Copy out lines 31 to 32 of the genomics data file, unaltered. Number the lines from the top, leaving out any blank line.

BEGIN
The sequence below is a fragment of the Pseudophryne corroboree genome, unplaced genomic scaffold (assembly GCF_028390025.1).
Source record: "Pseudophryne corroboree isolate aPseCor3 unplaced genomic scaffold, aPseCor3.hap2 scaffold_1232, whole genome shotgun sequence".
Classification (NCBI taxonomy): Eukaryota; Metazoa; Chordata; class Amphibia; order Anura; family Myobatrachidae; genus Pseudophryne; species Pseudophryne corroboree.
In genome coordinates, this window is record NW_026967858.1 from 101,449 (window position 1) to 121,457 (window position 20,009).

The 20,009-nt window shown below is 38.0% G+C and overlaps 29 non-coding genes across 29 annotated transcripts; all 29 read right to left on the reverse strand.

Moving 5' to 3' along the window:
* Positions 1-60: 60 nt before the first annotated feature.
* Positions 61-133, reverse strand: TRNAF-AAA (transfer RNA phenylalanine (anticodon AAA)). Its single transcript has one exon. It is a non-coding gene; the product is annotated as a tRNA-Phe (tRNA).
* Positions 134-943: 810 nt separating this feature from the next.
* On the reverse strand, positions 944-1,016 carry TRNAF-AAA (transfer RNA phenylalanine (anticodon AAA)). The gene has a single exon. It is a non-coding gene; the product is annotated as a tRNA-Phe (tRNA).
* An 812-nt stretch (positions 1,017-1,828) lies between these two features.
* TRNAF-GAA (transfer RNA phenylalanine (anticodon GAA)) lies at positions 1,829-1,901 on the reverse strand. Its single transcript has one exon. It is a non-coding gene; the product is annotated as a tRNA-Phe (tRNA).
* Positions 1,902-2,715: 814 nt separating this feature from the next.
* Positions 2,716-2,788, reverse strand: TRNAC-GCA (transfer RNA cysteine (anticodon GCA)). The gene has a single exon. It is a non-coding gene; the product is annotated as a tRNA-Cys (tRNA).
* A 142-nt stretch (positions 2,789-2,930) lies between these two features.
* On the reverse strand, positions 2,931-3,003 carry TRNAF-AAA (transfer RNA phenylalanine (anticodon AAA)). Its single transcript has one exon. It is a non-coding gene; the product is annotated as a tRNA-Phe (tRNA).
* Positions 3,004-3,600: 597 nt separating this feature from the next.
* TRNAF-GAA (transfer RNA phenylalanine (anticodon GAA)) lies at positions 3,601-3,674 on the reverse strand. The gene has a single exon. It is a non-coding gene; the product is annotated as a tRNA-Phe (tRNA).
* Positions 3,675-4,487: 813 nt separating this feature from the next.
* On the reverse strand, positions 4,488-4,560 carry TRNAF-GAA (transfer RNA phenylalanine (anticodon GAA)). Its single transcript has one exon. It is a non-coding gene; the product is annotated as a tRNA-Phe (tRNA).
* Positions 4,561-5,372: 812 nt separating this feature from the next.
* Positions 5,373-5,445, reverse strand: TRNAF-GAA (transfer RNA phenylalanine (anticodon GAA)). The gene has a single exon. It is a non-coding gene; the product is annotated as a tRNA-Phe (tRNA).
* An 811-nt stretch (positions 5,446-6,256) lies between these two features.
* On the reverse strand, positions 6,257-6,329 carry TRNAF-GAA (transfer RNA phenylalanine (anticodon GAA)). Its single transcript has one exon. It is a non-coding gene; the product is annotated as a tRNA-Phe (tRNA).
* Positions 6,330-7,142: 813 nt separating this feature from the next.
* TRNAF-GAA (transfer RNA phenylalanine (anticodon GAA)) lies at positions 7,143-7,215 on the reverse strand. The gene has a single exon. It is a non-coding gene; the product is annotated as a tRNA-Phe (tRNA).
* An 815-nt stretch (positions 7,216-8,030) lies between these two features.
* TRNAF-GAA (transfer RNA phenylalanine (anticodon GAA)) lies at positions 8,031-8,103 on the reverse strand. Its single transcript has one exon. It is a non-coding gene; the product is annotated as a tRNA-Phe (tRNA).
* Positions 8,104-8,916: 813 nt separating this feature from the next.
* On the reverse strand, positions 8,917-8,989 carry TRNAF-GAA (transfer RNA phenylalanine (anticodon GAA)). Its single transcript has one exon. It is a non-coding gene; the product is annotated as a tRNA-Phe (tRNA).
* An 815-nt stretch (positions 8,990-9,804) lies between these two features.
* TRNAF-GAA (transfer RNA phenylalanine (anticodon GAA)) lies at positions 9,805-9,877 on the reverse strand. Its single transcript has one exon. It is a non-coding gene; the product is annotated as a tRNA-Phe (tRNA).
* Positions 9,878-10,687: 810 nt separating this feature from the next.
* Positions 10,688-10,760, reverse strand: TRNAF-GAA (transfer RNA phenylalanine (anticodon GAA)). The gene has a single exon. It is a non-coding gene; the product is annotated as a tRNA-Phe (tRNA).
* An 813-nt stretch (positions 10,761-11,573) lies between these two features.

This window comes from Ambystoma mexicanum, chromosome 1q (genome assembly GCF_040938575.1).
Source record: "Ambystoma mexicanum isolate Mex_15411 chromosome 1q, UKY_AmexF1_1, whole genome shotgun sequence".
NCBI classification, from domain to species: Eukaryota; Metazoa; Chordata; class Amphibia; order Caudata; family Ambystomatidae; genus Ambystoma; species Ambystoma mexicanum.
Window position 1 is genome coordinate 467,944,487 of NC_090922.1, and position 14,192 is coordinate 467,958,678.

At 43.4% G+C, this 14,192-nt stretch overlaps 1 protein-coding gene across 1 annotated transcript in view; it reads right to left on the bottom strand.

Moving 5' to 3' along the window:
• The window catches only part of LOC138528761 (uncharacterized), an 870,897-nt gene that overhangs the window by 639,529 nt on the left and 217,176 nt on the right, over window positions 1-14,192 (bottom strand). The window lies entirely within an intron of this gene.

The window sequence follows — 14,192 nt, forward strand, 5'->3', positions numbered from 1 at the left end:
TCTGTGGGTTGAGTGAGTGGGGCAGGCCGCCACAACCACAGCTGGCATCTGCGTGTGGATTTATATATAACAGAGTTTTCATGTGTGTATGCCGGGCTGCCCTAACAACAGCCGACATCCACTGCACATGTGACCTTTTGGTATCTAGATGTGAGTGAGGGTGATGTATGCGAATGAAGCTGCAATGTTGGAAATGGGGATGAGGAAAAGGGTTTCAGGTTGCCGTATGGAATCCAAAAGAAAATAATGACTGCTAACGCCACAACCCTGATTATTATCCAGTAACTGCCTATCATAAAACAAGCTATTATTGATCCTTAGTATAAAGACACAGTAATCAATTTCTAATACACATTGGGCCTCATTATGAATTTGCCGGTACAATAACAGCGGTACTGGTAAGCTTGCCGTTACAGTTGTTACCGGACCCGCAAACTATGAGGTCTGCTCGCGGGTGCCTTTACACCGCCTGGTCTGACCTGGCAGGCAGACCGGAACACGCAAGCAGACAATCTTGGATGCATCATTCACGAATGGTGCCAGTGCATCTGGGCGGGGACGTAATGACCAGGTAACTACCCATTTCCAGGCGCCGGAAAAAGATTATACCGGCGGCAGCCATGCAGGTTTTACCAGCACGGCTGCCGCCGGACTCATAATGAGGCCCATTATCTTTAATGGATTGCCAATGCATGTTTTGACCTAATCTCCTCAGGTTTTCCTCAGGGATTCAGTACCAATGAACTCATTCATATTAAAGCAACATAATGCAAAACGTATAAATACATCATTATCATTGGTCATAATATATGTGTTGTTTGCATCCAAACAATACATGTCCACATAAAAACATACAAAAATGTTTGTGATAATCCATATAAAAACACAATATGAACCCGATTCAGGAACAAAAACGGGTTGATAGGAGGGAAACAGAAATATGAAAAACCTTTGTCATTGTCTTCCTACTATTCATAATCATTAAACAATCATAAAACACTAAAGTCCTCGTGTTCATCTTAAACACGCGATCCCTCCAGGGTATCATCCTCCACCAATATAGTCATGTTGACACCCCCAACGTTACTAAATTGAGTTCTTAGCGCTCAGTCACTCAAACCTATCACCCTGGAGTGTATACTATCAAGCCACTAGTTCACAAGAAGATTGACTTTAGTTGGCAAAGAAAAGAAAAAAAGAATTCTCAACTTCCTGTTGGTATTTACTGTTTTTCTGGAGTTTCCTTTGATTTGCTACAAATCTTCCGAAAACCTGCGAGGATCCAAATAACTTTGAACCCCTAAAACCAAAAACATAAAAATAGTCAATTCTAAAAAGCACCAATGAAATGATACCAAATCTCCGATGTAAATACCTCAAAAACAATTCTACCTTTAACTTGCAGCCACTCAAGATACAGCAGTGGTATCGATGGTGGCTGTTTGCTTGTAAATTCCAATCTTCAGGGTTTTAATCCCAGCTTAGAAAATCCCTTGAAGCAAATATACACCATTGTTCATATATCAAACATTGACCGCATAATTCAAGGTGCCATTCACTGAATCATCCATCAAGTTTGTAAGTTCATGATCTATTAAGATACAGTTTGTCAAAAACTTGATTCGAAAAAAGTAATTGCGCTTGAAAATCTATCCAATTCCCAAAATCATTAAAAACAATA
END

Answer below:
* An 815-nt stretch (positions 8,990-9,804) lies between these two features.
* TRNAF-GAA (transfer RNA phenylalanine (anticodon GAA)) lies at positions 9,805-9,877 on the reverse strand. Its single transcript has one exon. It is a non-coding gene; the product is annotated as a tRNA-Phe (tRNA).